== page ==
This is somethng I didn't do a lot of thinking about before Istarted shooting. The bottom line is that there can be significant exposure to lead at the range. Depending on how often and how much you shoot, you may be getting a dose that could hurt you. Lead is removed VERY slowly from your body. The half life can be as long as twenty years (half the dose excreted every 20 years). Your most significant exposure on the range would be from inhaling or swallowing the microscopic lead particles.
The symptoms of lead poisoning involve multiple organ systems (lungs, blood, bone, brain, etc.). Symptoms can include:
Loss of memory, and difficulty in concentration.
Fatigue, insomnia, headaches, joint pain, abdominal and gastrointestinal probs
Irritability and aggressiveness.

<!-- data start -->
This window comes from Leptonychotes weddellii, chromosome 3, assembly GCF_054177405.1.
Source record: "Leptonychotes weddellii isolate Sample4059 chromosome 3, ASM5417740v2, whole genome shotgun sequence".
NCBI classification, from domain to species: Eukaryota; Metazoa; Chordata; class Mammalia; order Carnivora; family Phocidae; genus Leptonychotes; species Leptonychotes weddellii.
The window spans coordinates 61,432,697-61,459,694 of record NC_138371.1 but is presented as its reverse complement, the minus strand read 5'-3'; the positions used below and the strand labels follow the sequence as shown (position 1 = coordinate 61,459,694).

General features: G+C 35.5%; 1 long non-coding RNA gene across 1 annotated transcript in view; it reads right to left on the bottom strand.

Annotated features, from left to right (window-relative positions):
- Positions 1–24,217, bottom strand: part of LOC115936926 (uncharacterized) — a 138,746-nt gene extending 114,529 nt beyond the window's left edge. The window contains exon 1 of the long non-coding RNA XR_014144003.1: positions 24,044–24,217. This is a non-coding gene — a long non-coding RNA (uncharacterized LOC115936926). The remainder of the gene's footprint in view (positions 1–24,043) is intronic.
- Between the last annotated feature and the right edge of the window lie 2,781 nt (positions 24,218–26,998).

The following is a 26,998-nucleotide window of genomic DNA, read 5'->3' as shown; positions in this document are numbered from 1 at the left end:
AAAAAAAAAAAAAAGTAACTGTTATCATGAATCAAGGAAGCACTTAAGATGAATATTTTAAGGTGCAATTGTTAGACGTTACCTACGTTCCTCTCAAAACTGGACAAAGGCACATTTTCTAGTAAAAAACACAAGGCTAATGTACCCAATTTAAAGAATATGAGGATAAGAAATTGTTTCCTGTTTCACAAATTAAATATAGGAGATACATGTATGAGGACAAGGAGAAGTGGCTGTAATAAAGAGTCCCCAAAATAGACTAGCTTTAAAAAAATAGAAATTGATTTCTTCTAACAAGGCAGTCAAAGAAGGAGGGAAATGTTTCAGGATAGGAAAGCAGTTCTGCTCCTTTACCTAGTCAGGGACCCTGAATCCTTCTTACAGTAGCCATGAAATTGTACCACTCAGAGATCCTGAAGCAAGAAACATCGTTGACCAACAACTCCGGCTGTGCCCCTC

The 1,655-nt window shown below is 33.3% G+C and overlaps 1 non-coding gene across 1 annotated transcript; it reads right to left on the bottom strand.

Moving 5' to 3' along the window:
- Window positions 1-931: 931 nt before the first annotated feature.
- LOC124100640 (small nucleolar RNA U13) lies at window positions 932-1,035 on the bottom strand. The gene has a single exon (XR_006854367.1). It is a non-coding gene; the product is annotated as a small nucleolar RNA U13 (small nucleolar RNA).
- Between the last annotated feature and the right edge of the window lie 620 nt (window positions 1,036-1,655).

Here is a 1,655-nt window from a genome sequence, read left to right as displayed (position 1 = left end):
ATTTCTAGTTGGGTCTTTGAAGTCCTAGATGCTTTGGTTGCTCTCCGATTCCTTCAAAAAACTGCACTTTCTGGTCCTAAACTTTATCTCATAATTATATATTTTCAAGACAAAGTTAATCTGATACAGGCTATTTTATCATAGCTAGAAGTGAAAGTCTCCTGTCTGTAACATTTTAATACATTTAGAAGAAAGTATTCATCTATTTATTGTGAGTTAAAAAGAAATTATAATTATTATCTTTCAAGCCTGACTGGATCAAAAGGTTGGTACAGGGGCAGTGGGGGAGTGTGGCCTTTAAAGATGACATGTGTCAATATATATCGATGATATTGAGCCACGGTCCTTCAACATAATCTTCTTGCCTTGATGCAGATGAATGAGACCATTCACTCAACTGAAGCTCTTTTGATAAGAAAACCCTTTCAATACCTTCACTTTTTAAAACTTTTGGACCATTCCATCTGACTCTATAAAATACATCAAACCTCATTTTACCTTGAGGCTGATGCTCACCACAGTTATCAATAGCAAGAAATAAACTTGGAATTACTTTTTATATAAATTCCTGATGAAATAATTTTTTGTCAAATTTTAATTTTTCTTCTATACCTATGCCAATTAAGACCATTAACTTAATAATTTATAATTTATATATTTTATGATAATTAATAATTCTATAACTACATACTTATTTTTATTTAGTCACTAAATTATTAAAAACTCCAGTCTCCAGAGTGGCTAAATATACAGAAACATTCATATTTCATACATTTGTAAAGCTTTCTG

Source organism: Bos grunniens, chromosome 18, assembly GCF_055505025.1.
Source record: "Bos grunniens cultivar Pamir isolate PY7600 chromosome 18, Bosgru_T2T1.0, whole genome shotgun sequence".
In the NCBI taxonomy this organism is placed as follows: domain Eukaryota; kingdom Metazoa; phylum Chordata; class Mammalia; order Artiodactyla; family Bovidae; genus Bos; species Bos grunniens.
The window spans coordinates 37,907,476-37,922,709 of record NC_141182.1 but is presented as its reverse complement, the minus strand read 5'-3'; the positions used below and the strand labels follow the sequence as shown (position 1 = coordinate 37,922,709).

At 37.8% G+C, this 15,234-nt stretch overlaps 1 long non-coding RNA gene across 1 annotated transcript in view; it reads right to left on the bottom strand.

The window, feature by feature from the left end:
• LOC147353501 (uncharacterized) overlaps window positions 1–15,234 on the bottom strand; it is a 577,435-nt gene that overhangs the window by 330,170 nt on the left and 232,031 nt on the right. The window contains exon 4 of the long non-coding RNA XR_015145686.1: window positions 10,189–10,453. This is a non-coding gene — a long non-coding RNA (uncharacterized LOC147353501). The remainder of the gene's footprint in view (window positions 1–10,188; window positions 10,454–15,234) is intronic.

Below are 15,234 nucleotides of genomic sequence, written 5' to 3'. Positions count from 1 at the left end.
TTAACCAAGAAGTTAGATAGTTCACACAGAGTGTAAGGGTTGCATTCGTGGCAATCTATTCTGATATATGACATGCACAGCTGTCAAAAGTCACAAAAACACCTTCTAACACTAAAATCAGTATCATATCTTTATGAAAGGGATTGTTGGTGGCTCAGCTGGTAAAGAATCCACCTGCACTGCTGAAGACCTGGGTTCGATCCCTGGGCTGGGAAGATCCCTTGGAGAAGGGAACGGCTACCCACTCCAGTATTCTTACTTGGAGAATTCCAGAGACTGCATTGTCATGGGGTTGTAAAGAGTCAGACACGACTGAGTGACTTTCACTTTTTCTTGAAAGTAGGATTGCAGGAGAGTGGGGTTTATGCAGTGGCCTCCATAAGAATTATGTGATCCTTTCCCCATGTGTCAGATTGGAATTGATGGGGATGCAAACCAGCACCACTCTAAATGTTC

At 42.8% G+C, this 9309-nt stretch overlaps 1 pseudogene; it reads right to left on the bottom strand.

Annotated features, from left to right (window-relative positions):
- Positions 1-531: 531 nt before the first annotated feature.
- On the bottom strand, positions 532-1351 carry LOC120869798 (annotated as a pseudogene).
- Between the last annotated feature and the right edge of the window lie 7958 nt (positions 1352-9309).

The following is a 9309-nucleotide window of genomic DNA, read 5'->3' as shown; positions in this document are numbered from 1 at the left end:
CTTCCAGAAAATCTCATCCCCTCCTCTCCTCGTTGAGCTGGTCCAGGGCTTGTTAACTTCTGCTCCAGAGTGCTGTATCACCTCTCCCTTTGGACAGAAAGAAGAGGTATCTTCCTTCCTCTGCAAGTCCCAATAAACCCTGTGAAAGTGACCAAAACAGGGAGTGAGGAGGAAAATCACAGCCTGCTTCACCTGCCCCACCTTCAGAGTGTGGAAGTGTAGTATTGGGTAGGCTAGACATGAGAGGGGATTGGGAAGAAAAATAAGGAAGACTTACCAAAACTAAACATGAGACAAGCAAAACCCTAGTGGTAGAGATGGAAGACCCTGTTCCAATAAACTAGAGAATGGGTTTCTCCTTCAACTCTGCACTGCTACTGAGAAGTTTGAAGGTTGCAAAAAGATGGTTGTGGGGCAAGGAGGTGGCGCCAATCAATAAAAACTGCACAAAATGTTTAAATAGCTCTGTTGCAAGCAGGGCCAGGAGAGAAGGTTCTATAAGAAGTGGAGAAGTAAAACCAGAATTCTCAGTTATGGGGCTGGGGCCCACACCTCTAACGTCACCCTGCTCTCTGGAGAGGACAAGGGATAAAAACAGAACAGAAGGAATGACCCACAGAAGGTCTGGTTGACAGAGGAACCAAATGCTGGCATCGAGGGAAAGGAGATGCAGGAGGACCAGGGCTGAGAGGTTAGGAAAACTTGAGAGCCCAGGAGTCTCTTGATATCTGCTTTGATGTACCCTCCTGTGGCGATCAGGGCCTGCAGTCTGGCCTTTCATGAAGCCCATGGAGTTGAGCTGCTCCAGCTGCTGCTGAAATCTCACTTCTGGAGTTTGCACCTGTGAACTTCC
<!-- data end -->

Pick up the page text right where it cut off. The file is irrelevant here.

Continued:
Loss of sexual interest. Impotence.
Neurological symptoms, such as hand twitching.
Elevated blood pressure.
In women, menstrual irregularity and decreased fertility.
Kidney damage and/or liver damage.
Sore or bleeding gums
There are several things you can do to minimize your exposure.
Do not smoke, eat or drink while you are at the range
Wash your hands thoroughly after shooting
Wash your clothes (separately) after shooting
Shower and wash your hair after shooting
Use jacketed rounds
Wear gloves when cleaning your weapon
If one of my patients told me that s/he was using an indoor shooting range on a regular basis, I would seriously consider ordering a blood lead level. depending on the results, follow up testing might have to be done. Discuss it with your physician at your regular physical visit.
Check out some of these links - the one from cornered cat is especially good